On her latest album, the composer and sound artist builds an immersive world through mesmerising drones.
In a recent interview with Kit Records' Richard Greenan on NTS Radio, Cheng spoke about how she associates purple and yellow colours with drone music when discussing her latest album, Instead Of Dreams. This project is a research-based drone album, created as part of her Creative Practice Master's thesis at Goldsmiths University in London. Released via NX Records, a label home to music students studying at Goldsmiths, Instead Of Dreams is a selection of meditative synthetic drone compositions. Through Cheng's combined use of analog and modular synthesisers, she's created an immersive world that draws on inspirations from her background as a trained choral singer as well as the work of La Monte Young, known for his exploration into sustained tones, and Éliane Radigue, a French electronic music composer. With an interest in the different ways people engage with drone music, Cheng was fascinated by using drones for meditation, as a way to momentarily escape from reality. Throughout Instead Of Dreams, this idea of escapism is presented in Cheng's slow-changing and stretched-out sounds. They elicit a sense of timelessness, along with smooth textures that make you feel like you're gently gliding along with each track, comfortably easing into a reflective realm.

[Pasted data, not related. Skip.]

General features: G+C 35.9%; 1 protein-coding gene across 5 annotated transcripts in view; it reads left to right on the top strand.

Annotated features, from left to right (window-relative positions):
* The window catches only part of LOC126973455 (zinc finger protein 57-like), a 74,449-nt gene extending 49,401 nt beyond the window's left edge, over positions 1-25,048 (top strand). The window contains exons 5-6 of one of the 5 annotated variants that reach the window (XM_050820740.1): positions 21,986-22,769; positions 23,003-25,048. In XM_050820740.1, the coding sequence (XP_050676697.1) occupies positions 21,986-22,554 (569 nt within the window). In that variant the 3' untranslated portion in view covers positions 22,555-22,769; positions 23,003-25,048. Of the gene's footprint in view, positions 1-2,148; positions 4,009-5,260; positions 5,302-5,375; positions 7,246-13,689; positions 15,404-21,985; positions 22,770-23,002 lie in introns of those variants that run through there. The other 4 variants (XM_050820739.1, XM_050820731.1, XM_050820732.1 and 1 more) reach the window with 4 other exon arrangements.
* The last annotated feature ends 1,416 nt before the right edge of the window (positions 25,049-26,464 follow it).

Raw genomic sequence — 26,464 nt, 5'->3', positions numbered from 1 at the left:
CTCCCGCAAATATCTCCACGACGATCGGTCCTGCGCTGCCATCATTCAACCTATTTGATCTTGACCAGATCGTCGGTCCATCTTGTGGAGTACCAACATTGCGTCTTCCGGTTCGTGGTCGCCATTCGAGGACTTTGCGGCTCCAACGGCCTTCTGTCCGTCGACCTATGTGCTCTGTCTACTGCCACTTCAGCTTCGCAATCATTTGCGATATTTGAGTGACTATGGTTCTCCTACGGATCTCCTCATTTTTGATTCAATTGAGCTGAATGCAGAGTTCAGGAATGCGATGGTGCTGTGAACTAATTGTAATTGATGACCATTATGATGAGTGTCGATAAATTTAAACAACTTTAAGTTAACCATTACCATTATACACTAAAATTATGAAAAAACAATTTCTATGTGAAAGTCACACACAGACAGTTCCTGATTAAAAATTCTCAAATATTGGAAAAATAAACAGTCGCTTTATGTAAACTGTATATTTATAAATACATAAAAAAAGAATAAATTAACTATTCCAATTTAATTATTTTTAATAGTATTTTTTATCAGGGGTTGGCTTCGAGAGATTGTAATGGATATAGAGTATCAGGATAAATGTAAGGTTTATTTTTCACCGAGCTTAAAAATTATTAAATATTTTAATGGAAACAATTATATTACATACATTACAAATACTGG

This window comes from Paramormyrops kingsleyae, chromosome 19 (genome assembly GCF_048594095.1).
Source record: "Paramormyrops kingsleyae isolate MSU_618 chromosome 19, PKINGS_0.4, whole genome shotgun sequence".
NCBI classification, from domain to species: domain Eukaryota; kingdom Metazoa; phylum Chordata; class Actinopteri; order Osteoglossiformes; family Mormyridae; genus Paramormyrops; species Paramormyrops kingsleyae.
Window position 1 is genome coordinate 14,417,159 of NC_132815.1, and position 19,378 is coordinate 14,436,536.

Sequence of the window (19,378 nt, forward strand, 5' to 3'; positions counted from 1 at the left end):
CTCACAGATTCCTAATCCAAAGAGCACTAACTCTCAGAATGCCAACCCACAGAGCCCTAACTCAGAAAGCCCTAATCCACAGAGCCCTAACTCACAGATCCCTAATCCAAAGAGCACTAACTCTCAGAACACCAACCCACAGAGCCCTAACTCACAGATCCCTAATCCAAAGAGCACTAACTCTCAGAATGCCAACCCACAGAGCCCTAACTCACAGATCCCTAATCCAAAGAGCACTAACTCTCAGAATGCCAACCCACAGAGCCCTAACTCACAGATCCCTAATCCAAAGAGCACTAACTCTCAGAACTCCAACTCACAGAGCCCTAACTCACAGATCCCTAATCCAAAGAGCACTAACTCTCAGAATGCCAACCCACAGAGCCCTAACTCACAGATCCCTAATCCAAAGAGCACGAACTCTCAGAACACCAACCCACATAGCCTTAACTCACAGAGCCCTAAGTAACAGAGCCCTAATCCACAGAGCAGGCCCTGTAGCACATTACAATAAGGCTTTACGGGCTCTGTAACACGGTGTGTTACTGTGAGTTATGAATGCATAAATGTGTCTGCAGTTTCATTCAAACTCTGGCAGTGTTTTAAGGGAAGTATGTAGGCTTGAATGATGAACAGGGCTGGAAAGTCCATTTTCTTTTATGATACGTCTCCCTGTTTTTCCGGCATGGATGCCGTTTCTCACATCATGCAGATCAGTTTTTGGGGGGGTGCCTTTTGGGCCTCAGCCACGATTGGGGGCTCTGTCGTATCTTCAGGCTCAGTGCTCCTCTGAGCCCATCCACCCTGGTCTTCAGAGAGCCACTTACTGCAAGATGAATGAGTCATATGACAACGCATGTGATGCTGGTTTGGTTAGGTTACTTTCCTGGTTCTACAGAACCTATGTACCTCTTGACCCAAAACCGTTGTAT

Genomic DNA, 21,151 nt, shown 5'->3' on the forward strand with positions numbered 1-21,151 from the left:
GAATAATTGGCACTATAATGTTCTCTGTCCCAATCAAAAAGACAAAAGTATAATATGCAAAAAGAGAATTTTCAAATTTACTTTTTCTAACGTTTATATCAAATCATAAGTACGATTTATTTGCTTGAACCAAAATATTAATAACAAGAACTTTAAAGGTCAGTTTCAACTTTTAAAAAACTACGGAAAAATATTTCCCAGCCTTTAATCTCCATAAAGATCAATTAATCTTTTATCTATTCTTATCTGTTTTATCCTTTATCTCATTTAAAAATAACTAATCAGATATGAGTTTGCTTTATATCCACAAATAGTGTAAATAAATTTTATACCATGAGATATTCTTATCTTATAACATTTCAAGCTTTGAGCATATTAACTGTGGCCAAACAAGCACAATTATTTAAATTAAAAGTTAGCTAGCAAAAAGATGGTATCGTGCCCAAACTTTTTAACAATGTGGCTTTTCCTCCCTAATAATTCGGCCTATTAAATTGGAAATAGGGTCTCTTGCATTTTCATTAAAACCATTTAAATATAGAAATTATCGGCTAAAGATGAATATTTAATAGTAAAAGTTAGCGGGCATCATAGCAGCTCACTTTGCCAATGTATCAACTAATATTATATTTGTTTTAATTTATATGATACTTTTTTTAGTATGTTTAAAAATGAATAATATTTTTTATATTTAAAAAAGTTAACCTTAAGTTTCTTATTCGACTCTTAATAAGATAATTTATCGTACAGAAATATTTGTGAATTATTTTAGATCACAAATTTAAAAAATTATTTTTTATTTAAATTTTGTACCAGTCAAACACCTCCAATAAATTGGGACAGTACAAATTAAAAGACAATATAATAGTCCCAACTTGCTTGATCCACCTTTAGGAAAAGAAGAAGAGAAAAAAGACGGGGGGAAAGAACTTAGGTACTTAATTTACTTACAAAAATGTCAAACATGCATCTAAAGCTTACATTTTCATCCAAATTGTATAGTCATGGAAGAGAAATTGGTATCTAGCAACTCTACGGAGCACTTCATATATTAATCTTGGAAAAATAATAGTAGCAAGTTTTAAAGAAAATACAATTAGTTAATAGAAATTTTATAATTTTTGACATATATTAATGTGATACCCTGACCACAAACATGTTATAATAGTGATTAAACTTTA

There's a strong sense of contemplation on Instead Of Dreams, as Cheng reflects on her experience through the first lockdown last year. Song titles like "Seeking" and "Somewhere Beyond" represent feelings that most of us could, and probably still can, relate to. On "Somewhere Beyond," the overlap of the meandering synths with the bold introduction of new drones clearly illustrates a sense of hope. To me, it conveys the anticipation of what's to come beyond these lockdown periods.
The mixture of low and high-toned drones in "Somewhere Beyond," and across the entire album, is similar to the bright and dark-coloured branches presented in the album's artwork, a risograph by Cheng. Even though these branches have their own path, they still meet in the middle to form a singular line, akin to meditation bringing wandering thoughts together. With this idea in mind, Cheng has created an admirable album for meditative purposes at a time when we could probably use more of it.